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Figure 2. 2-DE profile (A) and Far-western blotting (B) identification of SsFBPs of S. suis CWPs. The CWPs were separated in the first dimension (18 cm) by isoelectric focusing (IEF) in the pI range of 4–7 and by 12.5% SDS-PAGE in the second dimension. Arrows indicate potential SsFBPs recognized with HRP-anti human Fg polyclonal antibody. CWPs, cell wall proteins; SsFBPs, S. suis, fibrinogen-binding proteins.

TABLE 2
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Table 2. Identification of the potential SsFBPs by MALDI-TOF MS.

Confirmation of the Interaction of hFg with SsFBPs

We selected the above seven potential surface SsFBPs for recombinant expression and further compare their ability to binding to hFg by Far-western blotting or ELISA-type binding assay. A strong response to hFg was detected for of the N-terminus of MRP (hisMRP-N, a.a. 48–721) and hisEnolase by Far-western blotting (Figure 3A). The ability of hisSsads, hisFhb, his1083, his1538, his1868, hisMRP-N, and hisEnolase to bind hFg was further evaluated by ELISA-type binding assay, hisMRP-N,hisEnolase,his1868, his1538, andhis1083 showed concentration-dependent binding to Fg (Figure 3B); with similar results to Far-western blotting, hisMRP-N andhis Enolase displayed strong binding to hFg. Obviously, OD450 of MRP and Enolase group was 4-fold and 3-fold than Fhb at 10 μg/ml hFg, suggesting that MRP and Enolase were the important SsFBPs; but 1868, 1083, and 1538 also bound fibrinogen to a significant degree. However, the recombinant SsFBPs couldn't reflect the genuine abundance of proteins on bacteria. Considering most of the gene encoding these SsFBPs don't lie in close proximity of phage-associated genes with their independent promoters, it's therefore to construct the gene knockout mutants of these SsFBPs and evaluate the binding ability of WT and these ssfbps mutants to immobilized hFg. Interestingly, the results indicate the mutant ΔMRP, in which MRP was inactivated, bound dramatically less fibrinogen than the parent strain (Figure 3C). Enolase is a functionally important enzyme in both prokaryotic and eukaryotic organisms (Gerlt et al., 2012) and its gene can't be knock out, the specific antibody-blocking assay was used in this study. The results showed that the polyclone antibody against the Enolase significantly decreased the adhesion of 05ZYH33 to hFg, respectively, while the preimmue IgG, as control, almost had no effect on these adhesion (Figure 3D), which is consistent with the result of ELISA-binding assay. The protein 1868 was not further studied for it's difficult to acquire its specific antibody and its mutant strain. These results suggest that MRP and Enolase are the major FBPs on SS2, they would possibly play some roles in SS2-induced pathogenesis.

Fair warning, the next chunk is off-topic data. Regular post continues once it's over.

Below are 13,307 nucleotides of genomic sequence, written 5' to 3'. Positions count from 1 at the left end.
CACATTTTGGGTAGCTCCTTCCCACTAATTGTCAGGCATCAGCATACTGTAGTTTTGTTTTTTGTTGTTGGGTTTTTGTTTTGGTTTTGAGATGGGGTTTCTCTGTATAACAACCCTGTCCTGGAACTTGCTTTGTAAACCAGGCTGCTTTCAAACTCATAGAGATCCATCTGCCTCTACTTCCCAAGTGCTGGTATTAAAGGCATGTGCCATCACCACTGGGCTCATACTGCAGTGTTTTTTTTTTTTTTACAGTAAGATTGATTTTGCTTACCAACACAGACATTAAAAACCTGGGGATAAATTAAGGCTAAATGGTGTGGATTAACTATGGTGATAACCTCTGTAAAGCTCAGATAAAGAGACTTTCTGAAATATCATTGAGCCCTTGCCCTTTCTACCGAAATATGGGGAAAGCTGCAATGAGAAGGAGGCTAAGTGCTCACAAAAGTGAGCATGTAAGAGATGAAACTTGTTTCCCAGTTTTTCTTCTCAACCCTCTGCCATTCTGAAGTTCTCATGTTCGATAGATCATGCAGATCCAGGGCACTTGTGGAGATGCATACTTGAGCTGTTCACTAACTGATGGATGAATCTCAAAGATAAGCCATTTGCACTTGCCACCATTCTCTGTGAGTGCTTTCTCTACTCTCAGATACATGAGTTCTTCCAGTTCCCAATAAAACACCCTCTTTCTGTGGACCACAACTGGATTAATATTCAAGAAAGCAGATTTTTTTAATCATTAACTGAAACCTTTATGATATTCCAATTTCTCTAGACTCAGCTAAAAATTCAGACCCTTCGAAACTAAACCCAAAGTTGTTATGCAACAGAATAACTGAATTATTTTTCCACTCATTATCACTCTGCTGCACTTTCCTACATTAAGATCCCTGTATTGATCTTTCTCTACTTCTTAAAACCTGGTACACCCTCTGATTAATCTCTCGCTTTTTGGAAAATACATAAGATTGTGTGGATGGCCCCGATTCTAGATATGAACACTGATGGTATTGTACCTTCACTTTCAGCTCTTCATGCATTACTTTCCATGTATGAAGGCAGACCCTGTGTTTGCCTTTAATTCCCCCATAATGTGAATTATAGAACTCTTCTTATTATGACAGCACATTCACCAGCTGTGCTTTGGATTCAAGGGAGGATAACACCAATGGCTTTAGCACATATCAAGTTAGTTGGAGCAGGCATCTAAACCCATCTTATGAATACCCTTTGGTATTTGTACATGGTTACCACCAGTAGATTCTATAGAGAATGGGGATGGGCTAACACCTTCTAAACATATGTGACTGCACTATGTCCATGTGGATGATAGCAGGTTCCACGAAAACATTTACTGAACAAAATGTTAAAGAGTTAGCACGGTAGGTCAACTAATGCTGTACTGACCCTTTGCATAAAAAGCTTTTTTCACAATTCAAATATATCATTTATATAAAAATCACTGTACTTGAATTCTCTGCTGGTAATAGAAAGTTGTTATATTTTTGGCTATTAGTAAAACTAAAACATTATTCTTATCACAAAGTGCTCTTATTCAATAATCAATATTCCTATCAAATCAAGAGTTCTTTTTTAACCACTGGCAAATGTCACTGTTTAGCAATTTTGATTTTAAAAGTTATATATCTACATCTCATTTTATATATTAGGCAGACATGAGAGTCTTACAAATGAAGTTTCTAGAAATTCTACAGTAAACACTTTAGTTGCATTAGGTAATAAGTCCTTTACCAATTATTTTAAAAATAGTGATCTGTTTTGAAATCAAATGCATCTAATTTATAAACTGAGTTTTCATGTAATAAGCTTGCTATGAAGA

FIGURE 3
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Figure 3. Identification the binding of fibrinogen to FBPs of S. suis. (A) The hFg-binding capacity of recombinant SsFBPs was assessed by Far-western blotting; hisFhb, hisSsads, hisMRP-N, his1083, hisenolase, his1538, and his1868 were separated by SDS-PAGE and then transferred to PVDF and incubated with hFg (5 μg/ml). Bound hFg was detected with HRP conjugated anti-hFg antibody. (B) Microtiter wells were coated with purified recombinant putative SsFBPs and reacted with the indicated concentrations of hFg. The negative control was the incubation of immobilized recombinant SsFBPs with PBST containing 1% BSA, but without hFg (0 μg/ml). Bound hFg was detected with HRP conjugated anti-hFg antibody. Data are expressed as the mean ± SD of three independent experiments. (C) Binding of the WT and the ssfbp mutants SS2 to immobilized hFg. SS2 strains WT and the ssfbp mutants (~1 × 104 CFU per well) were incubated with wells coated with hFg or BSA (1, 5, 10 μg/ml per well). Data are expressed as the mean ± SD of three independent experiments. (D) Binding of WT SS2 to immobilized hFg after blocked with specific antibodies. SS2 strains WT (~1 × 104 CFU per well) that had been pretreated with preimmune IgG or the anti-Enolase IgG were incubated with wells coated with hFg (1, 5, 10 μg/ml per well). Values represent the Data are expressed as the mean ± SD of three independent experiments. WT, wild-type (05ZYH33); ΔMRP, the isogenic mutant strain of mrp; Δ1538, the isogenic mutant strain of 1538; Δ1083, the isogenic mutant strain of 1083; ΔFhb, the isogenic mutant strain of fhb; ΔSsads, the isogenic mutant strain of ssads. ΔMRP-BSA, the binding of ΔMRP strains to BSA (control to hFg).

MRP and Enolase Increase Antiphagocytic Activity of SS2 to PMNs by Interacting with hFg

To determine whether the SsFBPs-hFg interactions have impacts on the antiphaocytosis ability of SS2, bacterial growth was measured in the presence of PMNs suspended in fresh plasma, fresh serum, or fresh serum supplemented with hFg. The data indicated that the mrp mutant ΔMRP, not the 1083 and 1538 mutant, was found to be more killed than the WT 05ZYH33 in plasma or serum supplemented with hFg oposonized PMNs, but not in serum alone (Figure 4A). Additionally, in a specific antibody blocking assay, comparing to preimmune serum, the antiserum against the Enolase (Figure 4B) decreased the bacteria survival in plasma or serum supplemented with hFg at physiological concentrations (2 mg/ml), but had no effect in serum alone. These results indicate that, among SsFBPs, MRP and Enolase are responsible for improving antiphagocytic ability of S. suis by interacting with hFg. Fhb and Ssads were reported as FH-binding protein and adenosine synthase of SS2 in our previous study, respectively; they also play important roles in immune evasion in human blood, therefore not be studied in the present study.